Ophanage Life This Is My Truth
All Adoption Stories
An Adoption Story Years in the Making
On his personal blog about adoption, fatherhood, and lessons learned, WACAP CEO Greg Eubanks shares about the relationship he and his youngest son have been working to recreate.
With his son’s permission, he offers a few thoughts, with hindsight and from a trauma-informed perspective, on how important it is to build connection with our children and to be kind rather than right.
When I was a young parent, I thought I knew it all.
I was armed with the best information on parenting, and it was great stuff. I was going to parent with love and reason. To my brain, it all made sense. It was logical! There were explanations for things, and behaviors lead to consequences both good and bad. If there was a problem, I could identify it and propose a solution.
The problem here was that my solutions never seemed to work. So, I felt like a failure. My children grew increasingly frustrated, and I’m sure they felt isolated and often labeled as troublemakers. We just couldn’t figure out a good way to climb out of our arguments, and that led to resentment. And that’s never good for relationships.
Here’s what I now know: Children from hard places have all experienced complex developmental trauma. And this changes their brain chemistry. Physiologically, biologically¸ they perceive threats at every turn. Their brain is hypervigilant, stuck in fight, flight or freeze. Can you imagine? Can you even begin to put yourself in that place where every day feels like your life is at risk?
This is no manipulative behavior. It’s survival. And, I’ll say again, it’s biological. When you are in survival mode, you can’t think rationally. So, surprise, consequences don’t work. At all. They actually end up verifying assumptions believed by our children: they are bad, they don’t have a voice, they are at risk, and adults can’t be trusted.
I regret that I didn’t know this before. I hate that I didn’t spend near enough time connecting with my children, because I was so focused on correcting them.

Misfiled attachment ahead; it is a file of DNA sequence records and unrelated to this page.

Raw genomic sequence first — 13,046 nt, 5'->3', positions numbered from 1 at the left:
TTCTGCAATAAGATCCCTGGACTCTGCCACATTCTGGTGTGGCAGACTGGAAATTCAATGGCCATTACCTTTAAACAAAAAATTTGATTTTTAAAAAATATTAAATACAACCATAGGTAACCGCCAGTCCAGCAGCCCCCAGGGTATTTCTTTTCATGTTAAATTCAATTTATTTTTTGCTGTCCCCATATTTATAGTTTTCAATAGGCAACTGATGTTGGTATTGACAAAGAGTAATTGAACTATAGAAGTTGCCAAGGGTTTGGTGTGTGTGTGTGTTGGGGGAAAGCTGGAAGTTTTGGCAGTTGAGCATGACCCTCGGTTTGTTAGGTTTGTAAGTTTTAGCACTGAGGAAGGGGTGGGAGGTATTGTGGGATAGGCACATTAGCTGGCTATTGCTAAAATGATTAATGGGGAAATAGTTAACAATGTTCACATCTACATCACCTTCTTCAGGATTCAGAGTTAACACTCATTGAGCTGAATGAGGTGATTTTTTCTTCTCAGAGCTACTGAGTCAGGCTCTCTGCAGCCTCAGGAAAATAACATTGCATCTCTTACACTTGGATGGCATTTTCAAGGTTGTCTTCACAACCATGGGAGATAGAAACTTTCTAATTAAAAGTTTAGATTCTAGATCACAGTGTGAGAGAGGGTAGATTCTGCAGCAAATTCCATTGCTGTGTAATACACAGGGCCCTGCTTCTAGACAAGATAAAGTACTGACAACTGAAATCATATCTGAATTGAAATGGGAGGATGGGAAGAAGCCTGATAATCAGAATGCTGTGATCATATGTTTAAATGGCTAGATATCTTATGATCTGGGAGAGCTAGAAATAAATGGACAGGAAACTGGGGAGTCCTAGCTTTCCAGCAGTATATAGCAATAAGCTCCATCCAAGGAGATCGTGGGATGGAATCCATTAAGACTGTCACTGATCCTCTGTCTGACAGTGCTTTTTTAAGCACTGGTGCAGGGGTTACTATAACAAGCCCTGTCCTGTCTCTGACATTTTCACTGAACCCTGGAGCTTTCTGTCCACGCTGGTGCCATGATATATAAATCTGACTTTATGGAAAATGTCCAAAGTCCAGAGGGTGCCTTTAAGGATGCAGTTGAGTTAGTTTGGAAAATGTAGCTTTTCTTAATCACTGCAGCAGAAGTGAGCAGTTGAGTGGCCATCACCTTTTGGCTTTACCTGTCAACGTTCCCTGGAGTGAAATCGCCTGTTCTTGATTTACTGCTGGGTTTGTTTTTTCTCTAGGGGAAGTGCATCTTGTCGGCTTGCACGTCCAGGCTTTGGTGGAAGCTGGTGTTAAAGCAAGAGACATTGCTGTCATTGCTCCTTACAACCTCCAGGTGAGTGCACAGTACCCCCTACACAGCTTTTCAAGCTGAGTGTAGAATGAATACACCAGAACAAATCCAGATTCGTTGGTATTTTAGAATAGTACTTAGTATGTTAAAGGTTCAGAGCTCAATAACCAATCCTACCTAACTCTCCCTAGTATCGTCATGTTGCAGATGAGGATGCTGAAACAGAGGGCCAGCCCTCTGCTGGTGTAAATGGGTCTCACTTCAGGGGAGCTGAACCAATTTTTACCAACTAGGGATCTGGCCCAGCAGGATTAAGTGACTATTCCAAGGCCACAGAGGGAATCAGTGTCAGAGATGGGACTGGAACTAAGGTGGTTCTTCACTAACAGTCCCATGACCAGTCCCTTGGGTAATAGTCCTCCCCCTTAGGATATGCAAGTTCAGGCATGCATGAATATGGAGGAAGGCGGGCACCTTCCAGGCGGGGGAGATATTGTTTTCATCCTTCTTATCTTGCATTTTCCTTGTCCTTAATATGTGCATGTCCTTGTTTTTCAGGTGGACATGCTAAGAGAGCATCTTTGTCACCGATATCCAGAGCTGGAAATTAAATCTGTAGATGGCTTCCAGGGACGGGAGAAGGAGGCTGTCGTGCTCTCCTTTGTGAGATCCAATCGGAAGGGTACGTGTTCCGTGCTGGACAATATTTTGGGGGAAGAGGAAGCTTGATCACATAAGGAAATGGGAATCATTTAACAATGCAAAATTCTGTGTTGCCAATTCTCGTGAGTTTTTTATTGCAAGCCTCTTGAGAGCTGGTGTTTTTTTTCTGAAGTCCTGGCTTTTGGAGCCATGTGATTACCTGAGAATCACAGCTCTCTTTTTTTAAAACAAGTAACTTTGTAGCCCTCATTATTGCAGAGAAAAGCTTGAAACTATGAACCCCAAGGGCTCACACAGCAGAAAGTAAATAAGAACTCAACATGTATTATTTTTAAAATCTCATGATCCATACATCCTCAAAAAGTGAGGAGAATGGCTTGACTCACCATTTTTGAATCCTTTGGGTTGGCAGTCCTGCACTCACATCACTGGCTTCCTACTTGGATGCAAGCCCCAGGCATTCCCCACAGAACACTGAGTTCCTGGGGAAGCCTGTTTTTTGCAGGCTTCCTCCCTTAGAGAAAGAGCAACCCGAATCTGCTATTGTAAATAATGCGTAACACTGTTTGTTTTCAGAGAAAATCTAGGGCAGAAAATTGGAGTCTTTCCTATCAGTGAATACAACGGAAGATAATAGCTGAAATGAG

So, in the adoption world, we are now all about trauma-informed care. The sad truth is that relationship-based trauma is something experienced by every child of adoption, and it changes the brain. The hopeful news is that our brains can heal and develop new connections.
At WACAP, the agency where I work, we are training together to implement a new model with our families. It’s called Trust-Based Relational Interventions (TBRI®). Empower the body and environment for learning, Connect with your child, and give them a voice, a language for correcting problematic behaviors. Balance structure with nurture.
It’s a complex thing, the impact that my personality had on the relationships I’ve developed with my children. And I’ve learned over the past several years that it is vital for us parents to understand our own attachments, our approach to life that we bring to the relationships we build with our children.
Me, I wanted to fix everything. Because I need to be good. I need to be right. I need to bring something of value to the table if I’m going to be worth anything. So, when I couldn’t fix the problems in my family, I was lost.
So now, I have a mantra: “It is better to be kind than right.” I work hard to just be with the people in my life and not try so hard to fix their problems, which – I’m sure – feels like I’m trying to fix them. As if they’re broken. They are not.
You know, when someone you love is hurting, it really sucks to stand by and watch it happen. But to say to them, “I’m here,” and just bear it along with them? That’s powerful. I’m here. I’m on your side. I’m sorry this is happening. I’m with you.
Reprinted from WACAP Now Blog: https://wacap.wordpress.com/2017/12/12/bear-with-you-learning-about-trust-based-relational-parenting/
15 Dec 2018
Adopting a sibling group
Adopting a child over age 5 years
Adoptive families area all waiting together
Adopting Our Daughter from India
Tips and expections from one family
Why are adopting if you don't have the money to do so
The search for families
Living overseas and adopting internationally